The Connecticut Convergence Institute hosts free science cafes with the Kavli Foundation on different scientific topics. Our science cafe series aims to bring science to members of the community in an engaging and informal way. You do not need to have a background in science to attend and enjoy these events.
For our April event, attendees will hear from four University of Connecticut faculty about racism and its impact on medicine, health equity and human experience. There will be ample time for discussion and Q&A. This event is free and all are invited to attend. Food and beverages will be provided.
Topic: The Philosophy of Science & Race: Racism and Its Impacts on Medicine, Health Equity, and Human Experience
When: Friday, April 27, 2018, 4:30 – 6:30 p.m.
Where: Butchers and Bakers, 270 Farmington Avenue, Suite 101, Farmington, CT 06032
Note: There is plenty of free parking available in front of the restaurant.
Pre-registration is closed. You may register at the event itself.
For questions please contact Noehren@uchc.edu.
Pictured: State Rep. Edwin Vargas, State Rep. Bruce Morris and our CEO Dr. Cato Laurencin
On Friday, March 16th, we brought together 18 of our 23 Core Interest Groups (CIGs) with key stakeholders, legislators and members of the public, for a Science Café to celebrate innovation and excellence in research.
Our CIGs were developed to promote collaborative, trans-disciplinary research within the University of Connecticut and UConn Health and cover a wide variety of topics including women’s cancers, health disparities, aging research, child mental health and more. This event highlighted the work of each CIG as audience members listened to updates about their accomplishments and future goals.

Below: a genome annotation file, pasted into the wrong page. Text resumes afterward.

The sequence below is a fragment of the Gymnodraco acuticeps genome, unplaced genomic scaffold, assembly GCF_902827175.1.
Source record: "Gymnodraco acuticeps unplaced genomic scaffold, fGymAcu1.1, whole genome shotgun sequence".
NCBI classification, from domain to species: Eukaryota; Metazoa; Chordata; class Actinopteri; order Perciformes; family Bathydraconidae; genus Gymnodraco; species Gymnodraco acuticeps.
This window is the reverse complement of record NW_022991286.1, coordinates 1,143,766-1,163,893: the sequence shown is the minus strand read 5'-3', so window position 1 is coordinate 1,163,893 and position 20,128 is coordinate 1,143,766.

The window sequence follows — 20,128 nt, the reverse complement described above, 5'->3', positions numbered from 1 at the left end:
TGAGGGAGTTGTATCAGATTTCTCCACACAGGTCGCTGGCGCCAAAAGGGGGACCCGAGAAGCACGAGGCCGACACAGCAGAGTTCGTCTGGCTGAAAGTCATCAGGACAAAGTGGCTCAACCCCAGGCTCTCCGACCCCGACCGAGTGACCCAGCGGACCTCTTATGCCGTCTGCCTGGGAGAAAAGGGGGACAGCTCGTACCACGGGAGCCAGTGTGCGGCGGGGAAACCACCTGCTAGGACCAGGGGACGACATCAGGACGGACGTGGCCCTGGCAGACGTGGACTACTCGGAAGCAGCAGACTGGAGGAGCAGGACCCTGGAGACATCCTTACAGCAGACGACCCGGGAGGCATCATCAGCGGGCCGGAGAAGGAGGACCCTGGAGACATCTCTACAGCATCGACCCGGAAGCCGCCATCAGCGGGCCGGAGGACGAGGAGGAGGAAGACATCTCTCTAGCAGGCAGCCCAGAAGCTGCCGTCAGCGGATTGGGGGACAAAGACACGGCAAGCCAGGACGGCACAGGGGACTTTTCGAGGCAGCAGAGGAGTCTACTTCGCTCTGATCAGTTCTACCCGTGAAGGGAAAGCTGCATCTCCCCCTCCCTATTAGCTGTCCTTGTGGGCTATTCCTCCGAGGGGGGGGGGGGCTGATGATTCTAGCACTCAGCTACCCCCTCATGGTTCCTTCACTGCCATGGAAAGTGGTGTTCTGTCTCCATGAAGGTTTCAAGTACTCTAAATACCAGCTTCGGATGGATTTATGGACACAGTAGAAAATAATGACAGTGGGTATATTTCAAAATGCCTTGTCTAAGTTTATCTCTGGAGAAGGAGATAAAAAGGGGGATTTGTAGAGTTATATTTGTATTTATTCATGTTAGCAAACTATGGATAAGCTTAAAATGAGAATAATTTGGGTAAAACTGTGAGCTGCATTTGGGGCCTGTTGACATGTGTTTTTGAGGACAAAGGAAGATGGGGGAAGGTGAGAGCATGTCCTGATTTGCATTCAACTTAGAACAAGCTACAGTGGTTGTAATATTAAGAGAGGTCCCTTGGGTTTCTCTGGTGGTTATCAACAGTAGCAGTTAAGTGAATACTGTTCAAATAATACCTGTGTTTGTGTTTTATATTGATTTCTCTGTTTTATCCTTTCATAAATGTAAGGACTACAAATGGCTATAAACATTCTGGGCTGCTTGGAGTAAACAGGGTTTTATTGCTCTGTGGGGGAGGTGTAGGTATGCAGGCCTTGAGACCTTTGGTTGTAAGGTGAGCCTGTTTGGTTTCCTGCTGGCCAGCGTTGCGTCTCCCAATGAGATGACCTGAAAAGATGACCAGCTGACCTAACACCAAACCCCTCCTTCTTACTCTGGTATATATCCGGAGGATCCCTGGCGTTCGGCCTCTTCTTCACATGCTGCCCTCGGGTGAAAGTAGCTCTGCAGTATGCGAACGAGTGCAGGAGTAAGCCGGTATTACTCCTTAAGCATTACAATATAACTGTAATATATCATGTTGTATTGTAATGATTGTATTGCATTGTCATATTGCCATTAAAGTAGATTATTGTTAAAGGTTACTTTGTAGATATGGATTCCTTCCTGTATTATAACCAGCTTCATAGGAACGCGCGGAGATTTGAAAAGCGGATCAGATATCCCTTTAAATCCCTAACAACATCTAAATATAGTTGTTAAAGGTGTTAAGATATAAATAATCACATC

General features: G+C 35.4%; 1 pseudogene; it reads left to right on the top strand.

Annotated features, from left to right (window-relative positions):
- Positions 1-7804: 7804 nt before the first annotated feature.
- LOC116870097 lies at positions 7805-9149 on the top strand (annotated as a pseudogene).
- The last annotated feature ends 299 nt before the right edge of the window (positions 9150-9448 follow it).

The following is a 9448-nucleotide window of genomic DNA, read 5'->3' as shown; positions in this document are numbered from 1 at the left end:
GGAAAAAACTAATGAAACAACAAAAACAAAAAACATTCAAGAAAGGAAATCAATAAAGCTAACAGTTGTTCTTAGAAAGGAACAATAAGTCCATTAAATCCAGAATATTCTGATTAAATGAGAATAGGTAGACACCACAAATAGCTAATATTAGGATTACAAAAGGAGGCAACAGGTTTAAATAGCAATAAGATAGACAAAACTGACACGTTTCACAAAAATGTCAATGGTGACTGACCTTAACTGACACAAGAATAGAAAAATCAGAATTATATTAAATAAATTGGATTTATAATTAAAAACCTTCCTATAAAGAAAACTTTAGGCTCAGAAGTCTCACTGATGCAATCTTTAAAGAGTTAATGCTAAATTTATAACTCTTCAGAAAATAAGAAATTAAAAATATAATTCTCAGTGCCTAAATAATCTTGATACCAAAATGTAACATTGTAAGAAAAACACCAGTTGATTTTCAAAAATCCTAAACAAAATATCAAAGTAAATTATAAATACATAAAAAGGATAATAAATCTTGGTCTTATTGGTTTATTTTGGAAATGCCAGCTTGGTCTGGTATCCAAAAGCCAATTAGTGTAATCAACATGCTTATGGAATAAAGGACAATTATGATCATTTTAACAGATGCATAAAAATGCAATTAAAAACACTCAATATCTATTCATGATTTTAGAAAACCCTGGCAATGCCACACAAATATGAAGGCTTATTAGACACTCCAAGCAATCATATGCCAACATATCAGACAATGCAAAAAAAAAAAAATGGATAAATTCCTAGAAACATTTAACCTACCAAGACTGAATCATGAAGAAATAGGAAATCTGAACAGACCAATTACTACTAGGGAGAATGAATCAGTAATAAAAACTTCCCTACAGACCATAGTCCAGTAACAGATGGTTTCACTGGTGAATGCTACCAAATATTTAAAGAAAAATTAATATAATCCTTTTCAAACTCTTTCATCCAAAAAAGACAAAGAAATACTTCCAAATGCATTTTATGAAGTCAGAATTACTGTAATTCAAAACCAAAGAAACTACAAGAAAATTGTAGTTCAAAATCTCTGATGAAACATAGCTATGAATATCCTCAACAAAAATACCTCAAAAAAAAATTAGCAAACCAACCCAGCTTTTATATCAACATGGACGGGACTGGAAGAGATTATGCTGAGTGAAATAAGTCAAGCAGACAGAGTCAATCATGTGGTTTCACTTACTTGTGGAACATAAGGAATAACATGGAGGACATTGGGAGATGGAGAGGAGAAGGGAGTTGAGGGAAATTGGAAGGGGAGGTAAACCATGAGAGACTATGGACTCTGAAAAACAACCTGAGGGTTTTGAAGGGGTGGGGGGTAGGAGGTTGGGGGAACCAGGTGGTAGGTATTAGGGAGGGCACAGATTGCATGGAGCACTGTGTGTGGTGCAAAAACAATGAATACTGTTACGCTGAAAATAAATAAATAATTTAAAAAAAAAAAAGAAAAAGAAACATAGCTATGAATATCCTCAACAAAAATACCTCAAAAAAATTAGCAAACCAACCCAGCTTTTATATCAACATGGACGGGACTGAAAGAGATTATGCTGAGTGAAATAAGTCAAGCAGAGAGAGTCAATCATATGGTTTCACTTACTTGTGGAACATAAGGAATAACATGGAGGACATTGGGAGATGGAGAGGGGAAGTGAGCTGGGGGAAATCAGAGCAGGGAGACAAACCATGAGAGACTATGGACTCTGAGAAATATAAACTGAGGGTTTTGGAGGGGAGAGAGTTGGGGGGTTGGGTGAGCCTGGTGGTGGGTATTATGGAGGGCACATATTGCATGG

During the event, our CEO Dr. Cato Laurencin presented an award to the Connecticut Legislative Black and Puerto Rican Caucus in honor of their support and commitment to the Institute.
This event was co-sponsored by The Kavli Foundation.
Dr. William Zempsky, co-leader of CICATS Sickle Cell Disease Core Interest Group and current M1 Scholar, has published a new paper in the Journal of Pediatric Psychology titled: Describing Perceived Racial Bias Among Youth With Sickle Cell Disease. According to the abstract, this is the first study of its kind to describe the racial bias experiences of youth with sickle cell disease and their reactions to these experiences.
To read the abstract and learn more visit the Journal’s website.
CICATS staff member Dr. Kevin Lo has published a new paper in the Drug Discovery Today journal titled: The roles of Ions on Bone Regeneration. Obum Umerah, a former summer research intern of Dr. Lo’s, is listed as a co-author. Highlights of this new research include:
- Alternative bone regenerative therapeutics are needed.
- Ions have been proposed to regenerate skeletal tissue.
- Drug delivery systems have been studied to deliver ions for bone regeneration.
You can read the full article on the Drug Discovery Today website.
CICATS CEO Dr. Cato Laurencin gave the opening remarks at The Institute for Women’s Health and Leadership’s 2018 Helen I. Moorehead-Laurencin, MD Sex & Gender Research Forum at Drexel University. The interactive forum, held on International Women’s Day, highlighted Drexel’s interdisciplinary research focused on sex and gender in a local, national and global context.
Dr. Laurencin’s inspiring remarks payed tribute to his mother, Helen I. Moorehead-Laurencin, who this event is named after. Moorehead-Laurencin broke down barriers for women in medicine and was known for her passionate commitment to helping people. “She exemplified the best of what altruism and a thrill for knowledge and science can accomplish. She didn’t simply practice medicine, she lived it,” said Dr. Laurencin.
For more information about the conference visit the Drexel University website.
Yinghui Duan, a former CICATS Graduate Assistant, successfully defended her dissertation for the degree Doctor of Philosophy in Public Health on March 16, 2018. Her dissertation is titled “Use of Tamsulosin and the Risk of Psychiatric Disorders among Older Men with Benign Prostatic Hyperplasia: a Retrospective Cohort Study Using Medicare Data from 2006 to 2012.”
CICATS staff member Dr. Helen Wu has published a new research paper that suggests Tamsulosin might increase dementia risk in older men. Her paper appears in the March 2018 edition of Pharmacoepidemiology and Drug Safety. In addition to her paper, the March edition features cover art submitted by Dr. Wu and her co-authors Dr. Yinghui Duan, Dr. James J. Grady and Dr. Peter C. Albertsen.